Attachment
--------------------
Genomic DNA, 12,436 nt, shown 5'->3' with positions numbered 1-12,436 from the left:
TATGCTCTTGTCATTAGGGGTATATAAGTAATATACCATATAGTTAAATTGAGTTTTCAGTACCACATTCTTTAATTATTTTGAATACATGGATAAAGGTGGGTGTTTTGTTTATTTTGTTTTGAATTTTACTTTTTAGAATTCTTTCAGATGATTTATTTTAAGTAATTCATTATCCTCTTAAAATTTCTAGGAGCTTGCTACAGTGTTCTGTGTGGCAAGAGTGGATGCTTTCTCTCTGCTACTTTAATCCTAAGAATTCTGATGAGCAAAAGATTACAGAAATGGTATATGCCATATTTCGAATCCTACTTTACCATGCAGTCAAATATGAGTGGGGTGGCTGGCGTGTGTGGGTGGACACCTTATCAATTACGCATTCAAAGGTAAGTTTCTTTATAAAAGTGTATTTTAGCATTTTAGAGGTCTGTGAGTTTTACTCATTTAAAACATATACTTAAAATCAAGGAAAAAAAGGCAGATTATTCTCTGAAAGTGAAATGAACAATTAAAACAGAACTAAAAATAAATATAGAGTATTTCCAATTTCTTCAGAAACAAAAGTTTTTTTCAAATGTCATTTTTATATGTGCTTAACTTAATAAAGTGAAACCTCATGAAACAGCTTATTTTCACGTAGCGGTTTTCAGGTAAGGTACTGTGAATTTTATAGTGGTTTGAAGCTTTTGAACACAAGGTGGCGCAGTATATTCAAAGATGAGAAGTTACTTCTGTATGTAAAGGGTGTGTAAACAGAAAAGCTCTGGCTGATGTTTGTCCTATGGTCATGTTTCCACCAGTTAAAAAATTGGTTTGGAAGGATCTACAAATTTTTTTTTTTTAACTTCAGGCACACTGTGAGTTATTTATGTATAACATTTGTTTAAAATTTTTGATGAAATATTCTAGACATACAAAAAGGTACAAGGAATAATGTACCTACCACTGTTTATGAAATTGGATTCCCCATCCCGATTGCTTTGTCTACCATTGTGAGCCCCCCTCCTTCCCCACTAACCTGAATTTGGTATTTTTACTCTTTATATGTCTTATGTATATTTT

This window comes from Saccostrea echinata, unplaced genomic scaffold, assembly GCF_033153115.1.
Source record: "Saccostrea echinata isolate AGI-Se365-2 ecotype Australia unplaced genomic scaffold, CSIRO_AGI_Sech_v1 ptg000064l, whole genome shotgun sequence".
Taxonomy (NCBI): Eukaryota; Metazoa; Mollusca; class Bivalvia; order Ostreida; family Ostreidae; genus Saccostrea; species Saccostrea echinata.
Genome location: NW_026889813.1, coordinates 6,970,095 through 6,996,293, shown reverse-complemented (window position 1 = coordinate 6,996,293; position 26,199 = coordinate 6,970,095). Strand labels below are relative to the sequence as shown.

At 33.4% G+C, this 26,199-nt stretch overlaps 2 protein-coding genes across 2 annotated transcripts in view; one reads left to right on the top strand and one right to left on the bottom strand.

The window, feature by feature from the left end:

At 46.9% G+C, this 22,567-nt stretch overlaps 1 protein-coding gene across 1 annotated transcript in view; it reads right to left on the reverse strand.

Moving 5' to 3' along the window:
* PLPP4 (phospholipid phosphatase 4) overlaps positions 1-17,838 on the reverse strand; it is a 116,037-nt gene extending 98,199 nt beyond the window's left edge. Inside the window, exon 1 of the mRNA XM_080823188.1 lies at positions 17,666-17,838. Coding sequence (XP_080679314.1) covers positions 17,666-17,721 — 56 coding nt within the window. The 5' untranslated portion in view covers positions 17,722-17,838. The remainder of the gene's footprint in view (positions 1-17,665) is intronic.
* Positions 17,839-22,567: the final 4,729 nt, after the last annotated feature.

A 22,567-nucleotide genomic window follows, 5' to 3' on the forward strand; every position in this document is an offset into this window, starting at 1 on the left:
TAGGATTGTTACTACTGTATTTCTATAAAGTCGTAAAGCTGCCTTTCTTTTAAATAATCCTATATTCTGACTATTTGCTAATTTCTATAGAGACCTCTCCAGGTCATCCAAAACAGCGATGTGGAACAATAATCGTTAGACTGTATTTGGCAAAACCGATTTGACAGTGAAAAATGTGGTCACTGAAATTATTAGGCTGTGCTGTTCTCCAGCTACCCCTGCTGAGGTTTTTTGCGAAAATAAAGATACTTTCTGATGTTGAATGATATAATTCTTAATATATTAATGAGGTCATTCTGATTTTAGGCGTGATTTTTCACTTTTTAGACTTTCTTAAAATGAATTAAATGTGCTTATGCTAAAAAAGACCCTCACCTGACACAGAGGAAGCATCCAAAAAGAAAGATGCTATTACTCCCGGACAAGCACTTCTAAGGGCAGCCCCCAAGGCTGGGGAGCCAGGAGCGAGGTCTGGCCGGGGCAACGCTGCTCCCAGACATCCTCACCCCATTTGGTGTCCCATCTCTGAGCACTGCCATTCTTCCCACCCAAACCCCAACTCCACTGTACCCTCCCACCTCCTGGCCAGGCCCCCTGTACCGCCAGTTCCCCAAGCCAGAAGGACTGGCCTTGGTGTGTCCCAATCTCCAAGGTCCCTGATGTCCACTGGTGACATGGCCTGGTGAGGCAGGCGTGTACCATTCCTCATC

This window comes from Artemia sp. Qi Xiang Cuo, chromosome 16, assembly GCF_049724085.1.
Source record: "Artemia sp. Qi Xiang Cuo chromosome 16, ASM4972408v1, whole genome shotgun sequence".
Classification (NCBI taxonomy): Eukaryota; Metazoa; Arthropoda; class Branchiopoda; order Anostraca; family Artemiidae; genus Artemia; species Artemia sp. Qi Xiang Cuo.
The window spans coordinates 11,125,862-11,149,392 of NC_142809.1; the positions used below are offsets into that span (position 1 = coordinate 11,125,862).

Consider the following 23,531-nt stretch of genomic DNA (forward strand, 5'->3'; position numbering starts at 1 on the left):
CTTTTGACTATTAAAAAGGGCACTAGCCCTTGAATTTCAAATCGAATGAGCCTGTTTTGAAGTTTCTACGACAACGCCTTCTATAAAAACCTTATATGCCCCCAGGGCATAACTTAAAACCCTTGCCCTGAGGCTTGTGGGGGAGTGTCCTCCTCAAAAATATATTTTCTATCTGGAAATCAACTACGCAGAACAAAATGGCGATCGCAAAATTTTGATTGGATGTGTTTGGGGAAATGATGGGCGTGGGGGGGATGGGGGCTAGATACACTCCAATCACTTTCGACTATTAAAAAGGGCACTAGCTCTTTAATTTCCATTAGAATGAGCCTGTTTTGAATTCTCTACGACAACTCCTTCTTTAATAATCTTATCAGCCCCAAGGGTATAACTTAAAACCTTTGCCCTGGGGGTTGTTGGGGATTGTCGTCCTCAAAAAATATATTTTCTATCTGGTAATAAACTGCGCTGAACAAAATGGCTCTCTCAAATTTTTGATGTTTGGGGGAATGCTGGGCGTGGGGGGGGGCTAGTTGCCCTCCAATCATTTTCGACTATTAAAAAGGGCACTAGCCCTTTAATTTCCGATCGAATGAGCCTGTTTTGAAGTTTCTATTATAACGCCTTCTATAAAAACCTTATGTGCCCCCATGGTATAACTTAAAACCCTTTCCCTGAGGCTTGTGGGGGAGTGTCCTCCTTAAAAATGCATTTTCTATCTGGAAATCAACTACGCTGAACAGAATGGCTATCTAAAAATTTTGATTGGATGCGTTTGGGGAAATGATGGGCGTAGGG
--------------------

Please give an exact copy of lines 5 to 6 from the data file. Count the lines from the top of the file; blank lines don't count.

Taxonomy (NCBI): Eukaryota; Metazoa; Mollusca; class Bivalvia; order Ostreida; family Ostreidae; genus Saccostrea; species Saccostrea echinata.
Genome location: NW_026889813.1, coordinates 6,970,095 through 6,996,293, shown reverse-complemented (window position 1 = coordinate 6,996,293; position 26,199 = coordinate 6,970,095). Strand labels below are relative to the sequence as shown.